For this discussion, PTCS means “Post Traumatic Critique Syndrome” and Defectology, means focusing on lack and limitation.
I can still see my Beginning Painting instructor’s bushy 70s walrus mustache motating as he critiqued – no, outright criticized – my certainly awful attempt at the current assignment: paint a self-portrait as a famous person. On a 3’x4′ canvas I had modeled a full-bodied gesture of Greek-robed, barefooted Isadora Duncan in mid-bound and was having trouble putting my features onto it at all convincingly. I particularly remember the mustache’s emphatic contract/expand curl as he sneered the word “dumpy” in slow motion. “IS-a-dora DUN-can WAS NOT DUM-PEE! ” he intoned as he was actually looking down his nose at me.
Thing is, this guy worked hard in his critiques at tearing apart the whole line-up of our work. I was not singled out here, but by the time he got to me I was seething. At the sight of that slo-mo sneering ‘stache, I blinked. Out of hot shame and powerlessness, I sputtered back with all I had: my born fightin’ Ulster-Scot sense of justice and fairplay. “We already know our work is bad!!!!!” I yelped, “Why don’t you help us see what’s good about it???? Or at least suggest what we could try to make it better????”
I wish I could tell you what happened afterwards, or even the rest of the semester, but soon after that episode I had an emergency appendectomy and took an Incomplete. Within the year allowed to remedy the INC, I returned to his office with several other paintings I had done without the torment of his criticism. I got a B. Not sure it’s a direct consequence, but I have never taken another painting class.
Most artists have an art bully story – or several – seared into touchy neuron pathways. It could have come from an insensitive teacher, a competitive passive-aggressive colleague, an anonymous troll, a gatekeeper: say a gallerist or a juror, and especially from a clueless tone-deaf friend or family member. Regardless, we made decisions in that moment about our creativity, our vulnerability, our worth. Our failings and incompetencies took the wheel: Defectology In Action.
If we dared continue the waltz with our muses – and I know a few who slunk off the dance floor forever – we still have that story and our decisions about it rumbling around our psyche, popping up unbidden when we sense a new threat. PTCS In Action.
Sometimes the bully is us. We suffer that internalized inner critic, the perennial doubter who steps in with poisonous cautionary bunkum before we even get up in the morning. I saved that Nina Paley cartoon up top because it captures the whole schizo conversation. Defective thought/feels about our defects. And I’m not even going into how it smells up our successes with Impostor Syndrome.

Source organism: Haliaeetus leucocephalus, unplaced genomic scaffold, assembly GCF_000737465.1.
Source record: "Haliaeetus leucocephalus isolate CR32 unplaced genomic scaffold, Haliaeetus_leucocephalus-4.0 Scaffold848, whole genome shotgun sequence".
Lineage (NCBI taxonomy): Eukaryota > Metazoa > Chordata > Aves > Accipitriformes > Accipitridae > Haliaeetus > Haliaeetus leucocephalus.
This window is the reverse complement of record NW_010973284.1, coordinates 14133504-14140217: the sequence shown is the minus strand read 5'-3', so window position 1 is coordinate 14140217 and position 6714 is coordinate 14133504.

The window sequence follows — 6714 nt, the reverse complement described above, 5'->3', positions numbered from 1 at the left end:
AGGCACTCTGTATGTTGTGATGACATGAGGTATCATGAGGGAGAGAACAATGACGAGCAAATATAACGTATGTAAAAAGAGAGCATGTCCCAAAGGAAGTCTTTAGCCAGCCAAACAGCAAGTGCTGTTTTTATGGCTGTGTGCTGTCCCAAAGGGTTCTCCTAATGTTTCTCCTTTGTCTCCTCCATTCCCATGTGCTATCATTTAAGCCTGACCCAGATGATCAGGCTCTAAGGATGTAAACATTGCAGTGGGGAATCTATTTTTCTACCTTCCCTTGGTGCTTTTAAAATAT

What’s Good About It?
It would be much better to not have to go this rocky route down the creative highway. To never feel so small, so voiceless and full of dread. So painfully vulnerable. To never have such resentment, either. Yet, it’s clear that’s not gonna happen, because that shit already went down. To yearn for that impossibility is to prolong the problem.
I have a few clues about what helps, though. No advice about what works, because there isn’t any cure-all, just a smorgasbord of possibles that shine beams into the darkness. Beacons or no, it will always be YOU doing the work to stand back up. While you’re laying there, awash in your haunted defectiveness, here are a few points to consider.
- Telling the truth about what happened and especially about what you have decided and done in response. Digging that canker out of there and shining the light on it. Maybe the Great Oz becomes the little man behind the curtain, maybe not, but you have met the enemy infiltration, even if it’s you.
- Humor, wry and dark. Jollying yourself. Watching the fabulous human comedy at work. Sassing back. See The Art of Rejection by Arthur Gonzalez.
- Writings on creativity, creative process, inner critics, and all that jazz. I just ran across a book I would buy for the title alone: Your Inner Critic is a Big Jerk: And Other Truths About Being Creative by Danielle Krysa. None of these folks have The Answer either, but when you find those that speak in your language you will get a boost and a breather.
- Taking a break. Speaking of breathers, you can always step away for a bit. Once you have gotten through No. 1, that is. This is not denial, it’s assimilation. Do other stuff. Cook. Play. Party. Sleep. Travel. Gather.
- Think about Richard Bach’s words, “Argue for your limitations and sure enough, they’re yours.” And an important corollary: If you eventually decide you’re just fine, defects and PTCS and all, you are.
–Liz Crain, who sees that there’s no moral here, no summation, no way to end it, really. Just fold your pain and suffering into that honeycake batter and bake it up. Well, maybe there’s one caveat. From Stephen Hawking, no less. “Remember to look at the stars and not your feet.” Now to see about a painting class.